SEATTLE — Jenny McGee founded Starfish Project, an NGO operating as a socially responsible jewelry company that helps combat human trafficking in Asia, in 2006. The organization works with women trafficked into Asia’s sex industry, offering them a way out of exploitation by hiring them to work a dignified job at a fair wage.
McGee moved to China in 2002, and her idea for Starfish Project developed after she got to know some of the women trapped in exploitation. Many of them grew up in the countryside and came from impoverished backgrounds. They left home hoping to find jobs in the city that would allow them to support both themselves and their families.
However, the women’s lack of familiarity with a new city and their desperation for a source of income made them vulnerable to human traffickers. Many were tricked into working at massage shops and brothels. Some were tricked by friends and family members. Some of the women were pressured to remain in the sex industry by their husbands and families, who relied on their income.
To provide the women with a way out, McGee knew that she had to address the issue that kept the women trapped in their situations – poverty. In an article published by Working Woman Report, McGee is quoted as stating: “…as I got to know the women and started asking about their dreams, I realized that poverty has a way of stripping people of their ability to dream.”
So, she decided to open a jewelry business.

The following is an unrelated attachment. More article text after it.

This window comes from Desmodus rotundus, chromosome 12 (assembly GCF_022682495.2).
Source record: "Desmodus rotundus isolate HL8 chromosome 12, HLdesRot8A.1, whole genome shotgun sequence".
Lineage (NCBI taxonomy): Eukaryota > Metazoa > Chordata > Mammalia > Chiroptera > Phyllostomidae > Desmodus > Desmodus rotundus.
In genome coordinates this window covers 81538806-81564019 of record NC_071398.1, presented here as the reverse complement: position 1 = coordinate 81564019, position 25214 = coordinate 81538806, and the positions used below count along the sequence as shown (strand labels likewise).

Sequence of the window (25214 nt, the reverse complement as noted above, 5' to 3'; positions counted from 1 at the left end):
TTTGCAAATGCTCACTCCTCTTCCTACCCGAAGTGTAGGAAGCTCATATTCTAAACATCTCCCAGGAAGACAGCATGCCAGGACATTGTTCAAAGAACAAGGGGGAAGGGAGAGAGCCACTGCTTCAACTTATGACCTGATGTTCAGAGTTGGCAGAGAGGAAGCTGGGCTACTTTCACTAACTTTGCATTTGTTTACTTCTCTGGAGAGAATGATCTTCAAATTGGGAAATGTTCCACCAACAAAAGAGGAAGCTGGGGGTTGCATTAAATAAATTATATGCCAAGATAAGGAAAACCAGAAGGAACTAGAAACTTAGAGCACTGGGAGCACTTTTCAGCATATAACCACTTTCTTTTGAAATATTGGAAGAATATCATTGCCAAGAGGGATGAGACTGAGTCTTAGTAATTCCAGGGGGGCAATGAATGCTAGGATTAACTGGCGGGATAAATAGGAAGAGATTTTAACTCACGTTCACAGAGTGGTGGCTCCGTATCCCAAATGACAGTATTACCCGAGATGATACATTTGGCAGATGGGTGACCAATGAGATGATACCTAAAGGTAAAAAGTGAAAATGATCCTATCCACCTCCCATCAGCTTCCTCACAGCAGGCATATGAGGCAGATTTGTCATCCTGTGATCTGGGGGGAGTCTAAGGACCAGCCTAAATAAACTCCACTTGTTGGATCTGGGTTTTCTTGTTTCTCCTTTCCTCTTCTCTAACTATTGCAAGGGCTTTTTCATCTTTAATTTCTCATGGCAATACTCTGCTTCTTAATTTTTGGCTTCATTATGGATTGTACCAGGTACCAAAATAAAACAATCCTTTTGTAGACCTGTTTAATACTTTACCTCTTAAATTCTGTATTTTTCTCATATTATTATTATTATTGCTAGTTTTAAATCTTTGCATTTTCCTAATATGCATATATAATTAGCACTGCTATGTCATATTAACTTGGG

Hiring the women to make jewelry allows them to work a job they feel proud of while earning a fair wage. However, Starfish Project does more than simply offer the women a source of income. The organization has adopted a holistic model of post-trafficking care, providing the women with a place in their shelter, counseling, access to health care, medical insurance, and retirement benefits.
Starfish Project also offers vocational training, such as computer training courses in Microsoft Office, as well as opportunities to study photography and graphic design. The social enterprise also promotes internally, allowing the women to take on larger roles within the company and develop professionally.
By offering their employees a chance to learn new skills and bolster their resume, Starfish Project opens hundreds of new doors for them, as many of the women have low educational attainment.
In March 2015, McGee sat on a panel for the United Nations 59th session on the Commission on the Status of Women. In the same year, McGee and Starfish Project’s remarkable work were also recognized by the Kering Foundation, which awarded a €30,000 grant to the organization. Starfish Project will also receive mentorship from a Kering Group senior manager for two years, allowing the organization to expand its reach into the Chinese market.
As Starfish Project celebrates a decade of growth this year, it looks forward to a bright future of continuing success. The organization has been looking to expand its sales in the United States, speaking with several large-scale retailers about partnership opportunities. Starfish Project has also been expanding its Advocates of Hope program. Individuals who sign up for their program help sell Starfish Project jewelry to benefit the organization, while also receiving a commission on their sales.
As a registered 501(c)(3) organization, Starfish Project does not seek increased profits for just business purposes. The real goal of increasing sales and production is to increase the organization’s ability to employ more women.
In an article published by Working Woman Report, McGee remarks, “If we can sell thousands of products, that’s a lot more lives we can help.”